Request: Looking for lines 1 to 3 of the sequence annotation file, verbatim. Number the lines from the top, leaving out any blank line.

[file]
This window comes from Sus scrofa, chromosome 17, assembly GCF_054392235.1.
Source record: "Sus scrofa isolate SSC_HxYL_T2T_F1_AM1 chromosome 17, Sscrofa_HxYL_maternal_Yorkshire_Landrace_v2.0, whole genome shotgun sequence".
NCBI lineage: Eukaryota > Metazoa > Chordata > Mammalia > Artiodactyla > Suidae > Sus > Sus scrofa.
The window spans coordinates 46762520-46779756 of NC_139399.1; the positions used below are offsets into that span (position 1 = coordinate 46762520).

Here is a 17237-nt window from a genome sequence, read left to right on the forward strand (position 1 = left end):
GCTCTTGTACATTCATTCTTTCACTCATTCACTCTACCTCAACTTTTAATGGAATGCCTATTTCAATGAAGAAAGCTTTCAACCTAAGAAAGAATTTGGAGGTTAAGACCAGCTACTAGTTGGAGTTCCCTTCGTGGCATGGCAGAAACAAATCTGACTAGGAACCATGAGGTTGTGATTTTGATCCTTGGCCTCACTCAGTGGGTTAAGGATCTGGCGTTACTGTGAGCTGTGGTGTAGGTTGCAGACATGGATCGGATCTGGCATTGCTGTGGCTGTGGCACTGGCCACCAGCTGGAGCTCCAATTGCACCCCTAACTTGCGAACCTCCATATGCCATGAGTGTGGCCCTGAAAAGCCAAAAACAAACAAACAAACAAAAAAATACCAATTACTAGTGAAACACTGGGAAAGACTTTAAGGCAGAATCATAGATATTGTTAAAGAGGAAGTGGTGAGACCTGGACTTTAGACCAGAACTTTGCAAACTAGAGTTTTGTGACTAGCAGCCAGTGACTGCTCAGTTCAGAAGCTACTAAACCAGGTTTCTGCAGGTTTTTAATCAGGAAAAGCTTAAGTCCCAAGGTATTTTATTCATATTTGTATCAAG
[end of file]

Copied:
This window comes from Sus scrofa, chromosome 17, assembly GCF_054392235.1.
Source record: "Sus scrofa isolate SSC_HxYL_T2T_F1_AM1 chromosome 17, Sscrofa_HxYL_maternal_Yorkshire_Landrace_v2.0, whole genome shotgun sequence".
NCBI lineage: Eukaryota > Metazoa > Chordata > Mammalia > Artiodactyla > Suidae > Sus > Sus scrofa.